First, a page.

I ended my last exploration of Aurora Leigh with the following questions: How do all the references, the actual weaving of an epic from bits of stories and themes from such a large range of sources affect her audience base? Does the poem, in order to be fully comprehended, require certain education or experiences of the audience, if so, or if not, might this risk prove or disprove her argument about the place of poetry in modern life? Do you think this novel-poem experiment was successful by her own criteria :line 183, book 5,

But poets should
Exert a double vision: should have eyes
To see near things as comprehensively
As if afar they took their point of sight,
And distant things as intimately deep
As if they touched them. Let us strive for this.

I would like to start here in my exploration of the relationship between realism and theory in the text. Aurora Leigh, in her development as a poet, traverses great theoretical ground. But it seems as if two things occur. First, she doesn't let her theory shape her form (her style, writerly focus, etc); second, she seems to over-look the impact of this set of developing ideas in favor of a universal spiritual connection with her reader as the tie between intellect and experience. Hopefully what I'm referring to will be more clear as we go to the text.

Near the beginning of the sixth book Aurora talks about the differences between France and England. She is also, concurrently, talking about ways of thinking, the way things are "learned" out of a people. She takes the English educational and philosophical ideas of correction and repression of life and thought into a series of dualities and places it against a more French convention of operating on "turn," or, within the complexities of experience (I'd say this is a general trait of cultures that are in some way subordinate). This comparison is relevant for the poet because it represents the challenge of translation: how to communicate between these conventions, how to take a larger idea (which would be some uncollapsed truth) and show in a real way without hiding behind the distance and superfluousness of intellect, and how to use it this supposed, larger truth in a socially active way. This is just another incarnation of the typically Victorian struggle between idea or art and action. Aurora posits the following:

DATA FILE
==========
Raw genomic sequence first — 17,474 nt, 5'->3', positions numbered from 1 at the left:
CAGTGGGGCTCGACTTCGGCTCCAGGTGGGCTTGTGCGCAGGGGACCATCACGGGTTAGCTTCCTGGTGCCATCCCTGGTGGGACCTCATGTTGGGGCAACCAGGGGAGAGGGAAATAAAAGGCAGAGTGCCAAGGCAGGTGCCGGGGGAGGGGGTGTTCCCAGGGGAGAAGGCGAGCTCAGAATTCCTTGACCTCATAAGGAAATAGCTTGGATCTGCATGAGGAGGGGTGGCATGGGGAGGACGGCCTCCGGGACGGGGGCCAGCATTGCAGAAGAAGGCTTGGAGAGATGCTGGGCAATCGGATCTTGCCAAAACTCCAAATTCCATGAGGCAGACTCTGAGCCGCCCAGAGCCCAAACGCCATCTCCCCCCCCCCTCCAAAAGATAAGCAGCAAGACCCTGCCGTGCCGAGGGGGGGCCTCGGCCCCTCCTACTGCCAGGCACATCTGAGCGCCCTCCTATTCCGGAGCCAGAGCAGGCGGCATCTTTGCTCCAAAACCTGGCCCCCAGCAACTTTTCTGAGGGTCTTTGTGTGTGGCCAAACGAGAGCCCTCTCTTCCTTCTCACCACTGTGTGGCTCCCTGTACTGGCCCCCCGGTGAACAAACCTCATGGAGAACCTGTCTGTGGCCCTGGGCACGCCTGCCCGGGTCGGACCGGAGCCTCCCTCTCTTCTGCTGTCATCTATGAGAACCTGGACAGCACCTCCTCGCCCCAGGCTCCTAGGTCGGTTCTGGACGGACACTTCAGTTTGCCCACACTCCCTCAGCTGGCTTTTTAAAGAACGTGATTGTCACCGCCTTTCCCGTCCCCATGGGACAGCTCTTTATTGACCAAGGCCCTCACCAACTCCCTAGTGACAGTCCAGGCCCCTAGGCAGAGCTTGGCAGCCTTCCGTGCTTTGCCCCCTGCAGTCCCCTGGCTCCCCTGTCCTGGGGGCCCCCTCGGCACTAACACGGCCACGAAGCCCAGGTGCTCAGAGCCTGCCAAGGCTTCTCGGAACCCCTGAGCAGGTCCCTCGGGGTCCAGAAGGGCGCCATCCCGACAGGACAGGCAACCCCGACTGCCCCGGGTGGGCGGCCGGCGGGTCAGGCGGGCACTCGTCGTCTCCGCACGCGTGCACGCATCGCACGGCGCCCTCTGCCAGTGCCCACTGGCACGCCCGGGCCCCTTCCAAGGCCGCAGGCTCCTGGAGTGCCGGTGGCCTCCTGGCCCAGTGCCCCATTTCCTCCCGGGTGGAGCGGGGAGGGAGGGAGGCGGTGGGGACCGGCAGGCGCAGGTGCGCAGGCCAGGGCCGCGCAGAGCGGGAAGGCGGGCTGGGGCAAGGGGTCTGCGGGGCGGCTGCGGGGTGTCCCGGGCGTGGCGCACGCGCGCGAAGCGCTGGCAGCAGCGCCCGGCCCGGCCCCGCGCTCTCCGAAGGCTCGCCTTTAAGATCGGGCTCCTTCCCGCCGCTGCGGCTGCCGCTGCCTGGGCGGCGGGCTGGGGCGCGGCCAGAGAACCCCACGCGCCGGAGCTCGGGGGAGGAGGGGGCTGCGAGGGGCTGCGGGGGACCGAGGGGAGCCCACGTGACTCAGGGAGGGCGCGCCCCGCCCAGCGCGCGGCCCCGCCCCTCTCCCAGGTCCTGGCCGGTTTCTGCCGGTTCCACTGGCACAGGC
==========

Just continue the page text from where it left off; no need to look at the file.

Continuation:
I walked on, musing with myself
On life and art, and whether, after all
A larger metaphysics might not help
Our physics, a completer poetry
Adjust our daily life and vulgar wants.


Victorian Overview E. B. Browning Leading Questions

Last modified 16 October 2003